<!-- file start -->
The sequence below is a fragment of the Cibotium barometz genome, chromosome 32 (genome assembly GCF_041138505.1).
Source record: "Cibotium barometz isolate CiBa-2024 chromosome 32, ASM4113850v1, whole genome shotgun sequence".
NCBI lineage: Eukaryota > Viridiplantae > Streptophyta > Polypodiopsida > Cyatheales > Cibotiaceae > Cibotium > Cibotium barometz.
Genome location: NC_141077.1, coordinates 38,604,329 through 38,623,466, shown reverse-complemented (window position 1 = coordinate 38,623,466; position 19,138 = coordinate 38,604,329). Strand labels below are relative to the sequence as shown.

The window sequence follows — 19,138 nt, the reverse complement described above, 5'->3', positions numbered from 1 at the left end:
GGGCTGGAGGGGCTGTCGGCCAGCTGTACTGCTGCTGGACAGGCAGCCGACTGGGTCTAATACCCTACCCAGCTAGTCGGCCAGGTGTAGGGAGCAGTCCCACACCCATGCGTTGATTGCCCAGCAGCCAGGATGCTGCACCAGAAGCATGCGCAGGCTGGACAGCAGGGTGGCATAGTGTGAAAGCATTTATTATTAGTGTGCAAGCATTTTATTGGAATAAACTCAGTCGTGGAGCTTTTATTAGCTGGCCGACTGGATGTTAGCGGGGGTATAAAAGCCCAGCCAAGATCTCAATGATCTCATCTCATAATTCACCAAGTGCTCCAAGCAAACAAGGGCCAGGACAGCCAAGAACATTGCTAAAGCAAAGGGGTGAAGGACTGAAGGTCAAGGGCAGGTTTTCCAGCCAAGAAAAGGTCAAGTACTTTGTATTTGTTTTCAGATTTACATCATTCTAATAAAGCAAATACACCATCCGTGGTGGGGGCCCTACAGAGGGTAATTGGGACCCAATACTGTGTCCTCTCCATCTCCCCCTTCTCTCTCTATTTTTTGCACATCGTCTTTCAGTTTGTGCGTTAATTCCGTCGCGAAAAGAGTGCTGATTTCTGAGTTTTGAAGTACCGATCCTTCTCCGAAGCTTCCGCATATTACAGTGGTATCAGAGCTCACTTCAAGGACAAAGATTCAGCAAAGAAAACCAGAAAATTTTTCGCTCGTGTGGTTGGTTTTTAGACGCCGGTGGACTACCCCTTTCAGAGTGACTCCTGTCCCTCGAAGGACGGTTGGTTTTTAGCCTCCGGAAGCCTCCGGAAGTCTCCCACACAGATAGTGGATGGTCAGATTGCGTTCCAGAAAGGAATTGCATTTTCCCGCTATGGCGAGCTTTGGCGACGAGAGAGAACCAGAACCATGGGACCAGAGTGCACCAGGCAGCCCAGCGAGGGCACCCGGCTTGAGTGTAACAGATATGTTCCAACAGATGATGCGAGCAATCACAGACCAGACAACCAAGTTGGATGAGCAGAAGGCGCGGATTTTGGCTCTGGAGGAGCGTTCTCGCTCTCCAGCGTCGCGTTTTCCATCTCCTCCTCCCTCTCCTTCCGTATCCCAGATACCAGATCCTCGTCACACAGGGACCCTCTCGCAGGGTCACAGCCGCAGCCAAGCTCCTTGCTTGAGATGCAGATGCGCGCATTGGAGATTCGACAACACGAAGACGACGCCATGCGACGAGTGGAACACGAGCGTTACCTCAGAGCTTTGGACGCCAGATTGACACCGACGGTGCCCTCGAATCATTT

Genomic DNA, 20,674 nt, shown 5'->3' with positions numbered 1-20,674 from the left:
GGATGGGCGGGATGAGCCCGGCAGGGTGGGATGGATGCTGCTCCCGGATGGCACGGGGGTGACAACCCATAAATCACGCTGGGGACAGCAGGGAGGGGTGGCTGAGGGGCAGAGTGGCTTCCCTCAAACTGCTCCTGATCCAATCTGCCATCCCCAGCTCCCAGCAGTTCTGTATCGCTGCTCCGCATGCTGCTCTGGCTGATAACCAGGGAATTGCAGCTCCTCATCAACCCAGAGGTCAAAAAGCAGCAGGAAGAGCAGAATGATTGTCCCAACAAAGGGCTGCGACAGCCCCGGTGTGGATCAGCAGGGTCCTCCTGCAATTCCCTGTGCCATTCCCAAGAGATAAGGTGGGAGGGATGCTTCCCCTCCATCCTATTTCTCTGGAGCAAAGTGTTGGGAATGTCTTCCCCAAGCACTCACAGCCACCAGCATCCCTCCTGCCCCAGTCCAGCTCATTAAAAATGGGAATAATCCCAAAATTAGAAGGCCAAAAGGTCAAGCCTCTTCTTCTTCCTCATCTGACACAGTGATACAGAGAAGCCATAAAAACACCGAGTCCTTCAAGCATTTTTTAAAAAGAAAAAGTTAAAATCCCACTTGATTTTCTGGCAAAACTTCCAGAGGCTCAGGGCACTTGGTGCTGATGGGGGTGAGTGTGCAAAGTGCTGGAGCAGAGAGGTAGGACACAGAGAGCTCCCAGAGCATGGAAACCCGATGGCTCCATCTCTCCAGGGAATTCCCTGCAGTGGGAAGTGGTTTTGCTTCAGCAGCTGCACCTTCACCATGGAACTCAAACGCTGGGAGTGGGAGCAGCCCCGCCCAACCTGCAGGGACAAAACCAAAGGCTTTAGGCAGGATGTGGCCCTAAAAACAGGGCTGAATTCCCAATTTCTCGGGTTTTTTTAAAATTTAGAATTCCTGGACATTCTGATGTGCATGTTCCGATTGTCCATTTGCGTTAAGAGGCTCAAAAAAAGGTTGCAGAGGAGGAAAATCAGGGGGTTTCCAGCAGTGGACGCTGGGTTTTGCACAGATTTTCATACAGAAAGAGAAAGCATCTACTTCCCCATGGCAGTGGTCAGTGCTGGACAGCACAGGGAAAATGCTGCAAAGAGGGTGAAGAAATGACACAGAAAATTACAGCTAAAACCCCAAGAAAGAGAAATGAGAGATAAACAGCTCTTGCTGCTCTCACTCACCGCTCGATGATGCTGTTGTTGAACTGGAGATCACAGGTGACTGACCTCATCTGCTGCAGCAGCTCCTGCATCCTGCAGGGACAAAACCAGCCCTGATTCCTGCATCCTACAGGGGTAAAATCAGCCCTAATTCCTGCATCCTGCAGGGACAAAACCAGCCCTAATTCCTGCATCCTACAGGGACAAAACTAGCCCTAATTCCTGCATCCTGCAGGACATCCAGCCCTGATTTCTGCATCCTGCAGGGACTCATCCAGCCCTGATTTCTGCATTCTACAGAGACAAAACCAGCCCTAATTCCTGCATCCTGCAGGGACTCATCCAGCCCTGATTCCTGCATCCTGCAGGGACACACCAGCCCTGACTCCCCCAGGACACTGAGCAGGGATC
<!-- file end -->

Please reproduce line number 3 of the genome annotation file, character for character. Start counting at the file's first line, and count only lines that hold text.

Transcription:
NCBI lineage: Eukaryota > Viridiplantae > Streptophyta > Polypodiopsida > Cyatheales > Cibotiaceae > Cibotium > Cibotium barometz.